If there is one way to describe the interior design trends we will see more of in 2020, it’s that anything goes. Strong geometric patterns, new interpretations of neutrals and texture everywhere are just a few of the trends we are incorporating into our projects.
Color as a neutral: This trend started popping up on Instagram, with lots of images of navy blue cabinetry, a few seasons ago. Going a step further, watch for saturated hues of green, red and gold jewel tones on walls, tile and in furnishings.
Layered patterns: As with fashion, there are no rules for mixing different patterns in a single outfit. In homes, walls, windows and floors can all have their own unique pattern while forming a cohesive look.
High contrast design: Monochromatic spaces feel fresh with bold accents. Bright whites juxtaposed with dark grey, rich black, and those deep jewel tones like red add depth to a space.
Natural materials: Marble especially will be a major player in kitchen and bath materials, as well as accessories and lighting for the rest of the house.
Textured Surfaces: Add dimension to your space by incorporating texture on walls or ceilings. Wallpaper, faux finishes and textured paint can all be used to achieve a certain look. Added bonus: textures hide drywall imperfections
Mr. H says: Nothing you really like is ever out of style-Enjoy!
Behind losing weight getting organized comes in at a close second for New Year’s resolutions. If this is one of your promises you’ve made for your home here are the top tips from a habitual organizer.
Don’t dump the mail: Managing the mail immediately is a fundamental principle to an organized home. Set up a central mail station where letters and packages get sorted out. Have a bin to recycle junk mail and place bills and other important correspondence into an action spot.
Containers don’t equal organized: Resist the urge to invest in a lot of fancy containers which only moves the mess into a plastic bin. Start your organization journey with three baskets: one for items to keep, items to toss and items to donate. Only after you’ve done this exercise figure out a way to store the items your keeping.
Keep counter tops tidy: Corral frequently used items like wooden utensils and olive oil on a tray or canister to keep counter tops junk free. Anything that is not used daily should be found a home or tossed.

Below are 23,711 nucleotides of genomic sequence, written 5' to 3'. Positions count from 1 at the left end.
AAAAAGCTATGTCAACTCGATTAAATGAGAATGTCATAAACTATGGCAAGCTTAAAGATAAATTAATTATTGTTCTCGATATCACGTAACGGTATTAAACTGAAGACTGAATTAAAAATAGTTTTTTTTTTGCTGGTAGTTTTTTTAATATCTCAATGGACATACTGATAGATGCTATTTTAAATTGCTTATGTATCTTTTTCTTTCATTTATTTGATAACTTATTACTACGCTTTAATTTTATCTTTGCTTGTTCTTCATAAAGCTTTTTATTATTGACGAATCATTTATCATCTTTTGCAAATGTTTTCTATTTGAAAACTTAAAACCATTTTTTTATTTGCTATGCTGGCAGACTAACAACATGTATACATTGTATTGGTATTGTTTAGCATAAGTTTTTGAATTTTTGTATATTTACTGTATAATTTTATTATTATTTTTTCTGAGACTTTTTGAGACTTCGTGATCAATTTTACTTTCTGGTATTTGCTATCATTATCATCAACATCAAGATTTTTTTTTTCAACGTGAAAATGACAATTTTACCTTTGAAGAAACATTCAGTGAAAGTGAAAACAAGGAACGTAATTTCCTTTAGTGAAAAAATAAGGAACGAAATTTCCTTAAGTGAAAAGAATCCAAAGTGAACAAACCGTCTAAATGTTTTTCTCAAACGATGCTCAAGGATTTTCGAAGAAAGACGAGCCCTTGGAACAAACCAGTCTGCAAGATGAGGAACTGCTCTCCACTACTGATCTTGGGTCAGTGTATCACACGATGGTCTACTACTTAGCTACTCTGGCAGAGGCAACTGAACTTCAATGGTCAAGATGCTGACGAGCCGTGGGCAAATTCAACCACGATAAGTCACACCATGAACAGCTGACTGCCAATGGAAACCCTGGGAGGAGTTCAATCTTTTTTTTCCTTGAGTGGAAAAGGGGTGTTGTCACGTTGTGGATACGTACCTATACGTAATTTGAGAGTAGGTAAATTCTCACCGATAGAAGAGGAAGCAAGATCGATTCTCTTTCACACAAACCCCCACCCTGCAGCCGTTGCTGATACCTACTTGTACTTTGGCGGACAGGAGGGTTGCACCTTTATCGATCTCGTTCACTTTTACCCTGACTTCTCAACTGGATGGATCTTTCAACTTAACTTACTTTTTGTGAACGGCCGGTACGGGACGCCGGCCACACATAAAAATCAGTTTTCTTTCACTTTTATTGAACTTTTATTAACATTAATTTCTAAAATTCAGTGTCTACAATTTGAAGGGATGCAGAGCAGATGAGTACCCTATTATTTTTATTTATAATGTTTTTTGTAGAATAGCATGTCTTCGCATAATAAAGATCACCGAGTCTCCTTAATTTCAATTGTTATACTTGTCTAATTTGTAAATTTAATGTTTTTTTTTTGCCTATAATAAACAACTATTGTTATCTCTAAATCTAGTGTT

Have junk drawer strategy: It’s time to find a solution if you have drawers stuffed with batteries, pencils and even worse bills. Drawer organizers come in handy to keep things tidy. Be sure to follow the keep, toss and donate rule when cleaning your drawers out.
Manage your closets: It’s easy to ignore your closets since you can just close the door to the mess. Start with tossing what you don’t need and dedicating a place for what your keeping. Add shelves or hang rods to tame the chaos and organize the things you use and wear the most to the front so that your not constantly upending the all the hard work you’ve done.
Create a plan: Staying organized is a habit and takes time to master. Schedule time to tackle one organizational challenge either daily or weekly, depending on the scale, and pretty soon you’ll be able to keep at least one resolution.
Mr. H says: With organization comes empowerment-Enjoy!
Every neighborhood has one. You know, the house so bright with holiday lights that it can be seen from the space station. If your that guy or gal, who prides themselves with their over the top decor follow these rules of holiday etiquette to maintain peace on Earth with your neighbors.
Put up the holiday lights the day after Thanksgiving. Even though all the stores are pushing Christmas before Halloween, follow the Black Friday to the Epiphany (January 6) rule for putting up and taking down your own holiday decorations.
Know your neighbors floor plan. If your neighbor’s bedroom windows overlooks the side of your house, be courteous and not shine the lights directly at them. Make sure your display is not in your neighbor’s line of vision either. You don’t want to temporarily blind as they pull into their driveway. Same goes for those inflatables, that could block visibility to the road. If you’re not sure, create good will and ask your neighbors if the decorations are a nuisance.
It’s OK to keep the lights on all night. Putting the lights on a timer is an easy way to save energy, however it’s fine to leave them on all night as long as no one complains.
Cut the music. A light display set to music may look and sound fantastic but you must resist. Even if you were to turn off your display at a reasonable time, none of your neighbors want to hear Tis the Season to be Jolly on repeat.
Know your neighborhood. Take note of the level of decorations in your neighborhood. Festive as it may seem, a massive holiday display is going to attract visitors, possibly creating a traffic nightmare. Don’t land on your neighbor’s naughty list! Proceed with restraint in your your Christmas decorating.
Don’t be a Scrooge. If you find your neighbors are the ones with lousy holiday décor etiquette, approach with caution. If their multiple generators keeping the lights going or blaring music is keeping you up at night, say something. Do so in a polite way and offer a compromise, such as an ideal time to shut the party down. If it’s an aesthetic complaint, keep it to yourself. That mechanical Santa and eight tiny reindeer is filling your neighbor with holiday cheer and that is what this time of year is all about.
Mr. H says: Christmas lights makes us feel eight years old again-Enjoy!